I've met some amazing new bloggers on my road trip this year, reading reflections posts (yes Gary, I said the R word again...)and wandering around that large list of alphabet lovers. If you haven't met these lovely ladies yet, please go introduce yourself. If you know them, you know why I picked 'em.

Hilary of Positive Letters...inspirational stories... I love this lady. She feeds my history buff side, my culinary enthusiast side, and she is one DAMN good minion. She doesn't do awards though, so it's especially fun to give her one ;-). Again.

Carol Kilgore of Under the Tiki Hut, author of Solomon's Compass, which I can't wait to read, but it's BuNoWriMo and I've invited the world to kick me in the keister for not following I will have to exercise DISCIPLINE and not read it yet.  Don't let that stop YOU, though.

Jenn of Jeneral Insanity (wear depends before you go...she will seriously crack you up)

M.J Joachim who has more blogs than you can count...and did the Challenge with them all, and is the queen of crochet (I'm sending you to the crochet'll find the rest from there)

Melissa of Melissa's Imaginarium. Ok, I did know her before this year, but we reconnected. She's an inspiration in her personal achievements, and her books are delicious. Adults only :-)

The rest go to my amazing co-host sisters:

Shannon at The Warrior Muse. Third challenge and counting. INVENTOR of the Road Trip buddy and all-around amazing gal. Another place where I get my history-buff fix.

L.Diane Wolfe of Spunk on a Stick. Let me tell ya', she's one spunky lady. Her book of publishing tips is AMAZING. Go buy it. It will make you want to finish that WIP.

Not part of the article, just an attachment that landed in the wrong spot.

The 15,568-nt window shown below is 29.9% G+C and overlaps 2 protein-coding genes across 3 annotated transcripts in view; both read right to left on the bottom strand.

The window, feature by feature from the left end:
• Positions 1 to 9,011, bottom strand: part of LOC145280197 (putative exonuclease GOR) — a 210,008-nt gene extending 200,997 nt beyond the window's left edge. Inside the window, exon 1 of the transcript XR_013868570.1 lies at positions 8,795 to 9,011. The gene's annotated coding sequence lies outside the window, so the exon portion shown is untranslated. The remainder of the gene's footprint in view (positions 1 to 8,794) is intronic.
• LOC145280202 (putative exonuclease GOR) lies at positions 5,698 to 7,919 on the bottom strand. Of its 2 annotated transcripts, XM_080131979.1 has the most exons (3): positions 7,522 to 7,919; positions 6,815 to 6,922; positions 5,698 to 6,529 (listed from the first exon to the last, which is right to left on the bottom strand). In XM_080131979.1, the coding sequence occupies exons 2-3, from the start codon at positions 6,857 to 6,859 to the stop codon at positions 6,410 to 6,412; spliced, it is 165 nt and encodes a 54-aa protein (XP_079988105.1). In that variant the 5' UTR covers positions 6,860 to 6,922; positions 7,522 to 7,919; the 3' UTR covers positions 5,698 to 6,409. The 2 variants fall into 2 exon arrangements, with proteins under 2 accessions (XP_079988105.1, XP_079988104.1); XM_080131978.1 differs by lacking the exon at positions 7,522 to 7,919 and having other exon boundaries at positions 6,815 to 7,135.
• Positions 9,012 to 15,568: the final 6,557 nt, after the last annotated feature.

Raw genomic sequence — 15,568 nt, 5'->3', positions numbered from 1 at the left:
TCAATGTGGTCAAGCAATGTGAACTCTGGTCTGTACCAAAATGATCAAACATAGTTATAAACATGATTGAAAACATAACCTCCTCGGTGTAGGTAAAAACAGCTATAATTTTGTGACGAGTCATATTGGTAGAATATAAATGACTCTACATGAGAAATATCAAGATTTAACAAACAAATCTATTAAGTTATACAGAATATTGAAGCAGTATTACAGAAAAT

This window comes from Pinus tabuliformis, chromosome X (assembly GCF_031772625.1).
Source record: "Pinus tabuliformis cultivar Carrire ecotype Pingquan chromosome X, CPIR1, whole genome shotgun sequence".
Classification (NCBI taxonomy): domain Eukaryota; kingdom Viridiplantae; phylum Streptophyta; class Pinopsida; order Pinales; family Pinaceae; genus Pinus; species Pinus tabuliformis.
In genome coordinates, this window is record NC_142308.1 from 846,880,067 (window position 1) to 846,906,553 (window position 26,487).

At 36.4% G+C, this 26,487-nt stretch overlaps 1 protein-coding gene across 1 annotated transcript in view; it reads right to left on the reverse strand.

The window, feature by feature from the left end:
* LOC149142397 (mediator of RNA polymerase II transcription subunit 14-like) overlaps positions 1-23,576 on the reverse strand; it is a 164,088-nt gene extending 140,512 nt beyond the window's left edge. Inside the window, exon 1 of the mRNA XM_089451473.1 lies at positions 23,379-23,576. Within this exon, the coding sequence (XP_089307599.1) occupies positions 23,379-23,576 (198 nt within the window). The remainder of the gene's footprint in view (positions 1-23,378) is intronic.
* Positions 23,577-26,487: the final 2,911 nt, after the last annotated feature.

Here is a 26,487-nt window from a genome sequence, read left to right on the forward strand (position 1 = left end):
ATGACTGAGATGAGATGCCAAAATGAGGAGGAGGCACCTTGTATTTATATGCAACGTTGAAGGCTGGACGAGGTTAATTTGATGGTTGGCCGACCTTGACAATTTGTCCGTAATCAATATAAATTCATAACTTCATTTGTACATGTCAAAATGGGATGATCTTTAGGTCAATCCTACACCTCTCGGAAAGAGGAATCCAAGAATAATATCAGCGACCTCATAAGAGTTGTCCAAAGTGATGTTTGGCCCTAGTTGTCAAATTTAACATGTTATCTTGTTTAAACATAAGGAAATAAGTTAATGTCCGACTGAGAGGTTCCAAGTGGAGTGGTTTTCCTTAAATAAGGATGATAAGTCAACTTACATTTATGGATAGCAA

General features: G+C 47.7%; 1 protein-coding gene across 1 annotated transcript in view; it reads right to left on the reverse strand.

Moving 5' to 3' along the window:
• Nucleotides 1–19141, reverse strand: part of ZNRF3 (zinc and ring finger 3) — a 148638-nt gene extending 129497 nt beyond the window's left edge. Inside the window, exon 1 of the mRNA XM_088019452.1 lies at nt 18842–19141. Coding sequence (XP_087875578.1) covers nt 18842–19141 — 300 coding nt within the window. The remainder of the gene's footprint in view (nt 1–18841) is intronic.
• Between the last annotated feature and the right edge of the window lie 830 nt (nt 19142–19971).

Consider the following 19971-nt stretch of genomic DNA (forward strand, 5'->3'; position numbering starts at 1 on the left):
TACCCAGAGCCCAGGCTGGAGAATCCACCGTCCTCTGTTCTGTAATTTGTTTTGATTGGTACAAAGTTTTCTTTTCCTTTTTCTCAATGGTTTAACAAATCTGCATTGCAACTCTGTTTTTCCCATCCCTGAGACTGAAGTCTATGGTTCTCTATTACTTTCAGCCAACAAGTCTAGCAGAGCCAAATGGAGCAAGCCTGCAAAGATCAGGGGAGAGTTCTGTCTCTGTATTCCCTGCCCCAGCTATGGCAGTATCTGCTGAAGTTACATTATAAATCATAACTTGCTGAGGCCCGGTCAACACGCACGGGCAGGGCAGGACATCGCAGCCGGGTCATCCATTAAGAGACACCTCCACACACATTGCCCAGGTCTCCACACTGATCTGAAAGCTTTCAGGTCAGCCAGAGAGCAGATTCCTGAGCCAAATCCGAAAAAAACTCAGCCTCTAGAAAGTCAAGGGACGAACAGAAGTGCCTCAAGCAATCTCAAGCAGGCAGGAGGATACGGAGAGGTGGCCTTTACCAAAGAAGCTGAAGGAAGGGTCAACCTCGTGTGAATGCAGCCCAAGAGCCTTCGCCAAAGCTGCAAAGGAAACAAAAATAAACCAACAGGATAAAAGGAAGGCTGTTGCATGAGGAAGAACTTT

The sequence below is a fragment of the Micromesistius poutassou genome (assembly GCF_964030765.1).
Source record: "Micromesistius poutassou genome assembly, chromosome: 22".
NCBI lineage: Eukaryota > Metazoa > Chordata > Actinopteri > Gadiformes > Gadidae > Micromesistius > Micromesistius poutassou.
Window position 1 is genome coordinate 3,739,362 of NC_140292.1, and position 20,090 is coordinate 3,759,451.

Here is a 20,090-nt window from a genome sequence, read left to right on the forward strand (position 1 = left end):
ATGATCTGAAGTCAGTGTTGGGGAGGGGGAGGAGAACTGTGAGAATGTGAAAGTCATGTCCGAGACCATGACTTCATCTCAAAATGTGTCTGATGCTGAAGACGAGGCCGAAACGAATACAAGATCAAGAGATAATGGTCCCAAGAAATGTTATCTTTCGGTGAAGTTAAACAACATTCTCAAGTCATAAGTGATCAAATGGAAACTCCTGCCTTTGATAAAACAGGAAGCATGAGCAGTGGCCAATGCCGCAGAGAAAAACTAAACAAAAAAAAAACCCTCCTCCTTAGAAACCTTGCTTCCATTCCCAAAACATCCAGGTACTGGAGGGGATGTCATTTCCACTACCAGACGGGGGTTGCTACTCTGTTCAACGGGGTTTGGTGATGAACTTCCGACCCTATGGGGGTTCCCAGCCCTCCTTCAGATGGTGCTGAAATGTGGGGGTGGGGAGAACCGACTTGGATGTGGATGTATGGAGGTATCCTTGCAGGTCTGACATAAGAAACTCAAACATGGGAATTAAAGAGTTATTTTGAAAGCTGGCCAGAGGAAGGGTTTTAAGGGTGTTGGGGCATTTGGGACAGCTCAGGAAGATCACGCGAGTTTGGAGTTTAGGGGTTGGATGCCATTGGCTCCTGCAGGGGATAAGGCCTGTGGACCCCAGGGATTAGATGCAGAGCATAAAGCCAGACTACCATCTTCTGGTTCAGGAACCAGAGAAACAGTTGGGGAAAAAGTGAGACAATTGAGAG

Nicole of The Madlab Post. Movie maker AND writer AND blogger, AND able to leap tall deadlines in a single bound without internet, on her Smartphone. She rocks. 

Damyanti of Amlokiblogs. Perseveres through tragedy and an inspiration to us all. Still praying for you.

Konstanz Silverbow of No Thought 2 Small. Great, supportive buddy and is publishing her first novel! Go K! And if you need weapons advice, she's your girl. Like if you want to maim a teenager or anything...not that I do right now...

Livia Petersen of Leave it to Livia. It was such a crazy year we didn't really get a chance to get to know each other, but she loves movies, and now that that we're done with the craziness of April, and the hangover of May, maybe we'll get a chance to chat. Hoping so anyway :-)

So yeah. Dad is doing great and people like me. They really like me. (Name the quote for 10 extra points) (not that anyone is counting) (because I'm not competitive or anything) (ok, say goodnight, Gracie) (you could name that one too...)